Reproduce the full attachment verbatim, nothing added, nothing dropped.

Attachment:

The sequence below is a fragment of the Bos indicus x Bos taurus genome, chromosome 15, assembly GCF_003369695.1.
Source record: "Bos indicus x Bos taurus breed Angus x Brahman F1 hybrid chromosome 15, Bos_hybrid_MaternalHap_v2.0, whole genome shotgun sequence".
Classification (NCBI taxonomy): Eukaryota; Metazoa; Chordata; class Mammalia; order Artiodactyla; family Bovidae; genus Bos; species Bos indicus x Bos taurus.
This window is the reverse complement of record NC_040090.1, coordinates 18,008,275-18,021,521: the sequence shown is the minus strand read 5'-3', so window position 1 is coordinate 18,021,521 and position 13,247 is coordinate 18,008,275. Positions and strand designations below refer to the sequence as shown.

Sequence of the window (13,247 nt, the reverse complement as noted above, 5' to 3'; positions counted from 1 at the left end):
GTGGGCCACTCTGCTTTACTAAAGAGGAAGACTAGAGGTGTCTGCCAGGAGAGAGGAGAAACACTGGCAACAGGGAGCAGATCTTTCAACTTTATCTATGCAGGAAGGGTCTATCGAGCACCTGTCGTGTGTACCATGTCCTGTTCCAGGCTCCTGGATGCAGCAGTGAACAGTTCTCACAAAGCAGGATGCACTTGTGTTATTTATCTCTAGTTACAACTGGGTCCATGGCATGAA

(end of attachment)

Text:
The sequence below is a fragment of the Bos indicus x Bos taurus genome, chromosome 15, assembly GCF_003369695.1.
Source record: "Bos indicus x Bos taurus breed Angus x Brahman F1 hybrid chromosome 15, Bos_hybrid_MaternalHap_v2.0, whole genome shotgun sequence".
Classification (NCBI taxonomy): Eukaryota; Metazoa; Chordata; class Mammalia; order Artiodactyla; family Bovidae; genus Bos; species Bos indicus x Bos taurus.
This window is the reverse complement of record NC_040090.1, coordinates 18,008,275-18,021,521: the sequence shown is the minus strand read 5'-3', so window position 1 is coordinate 18,021,521 and position 13,247 is coordinate 18,008,275. Positions and strand designations below refer to the sequence as shown.

Sequence of the window (13,247 nt, the reverse complement as noted above, 5' to 3'; positions counted from 1 at the left end):
GTGGGCCACTCTGCTTTACTAAAGAGGAAGACTAGAGGTGTCTGCCAGGAGAGAGGAGAAACACTGGCAACAGGGAGCAGATCTTTCAACTTTATCTATGCAGGAAGGGTCTATCGAGCACCTGTCGTGTGTACCATGTCCTGTTCCAGGCTCCTGGATGCAGCAGTGAACAGTTCTCACAAAGCAGGATGCACTTGTGTTATTTATCTCTAGTTACAACTGGGTCCATGGCATGAA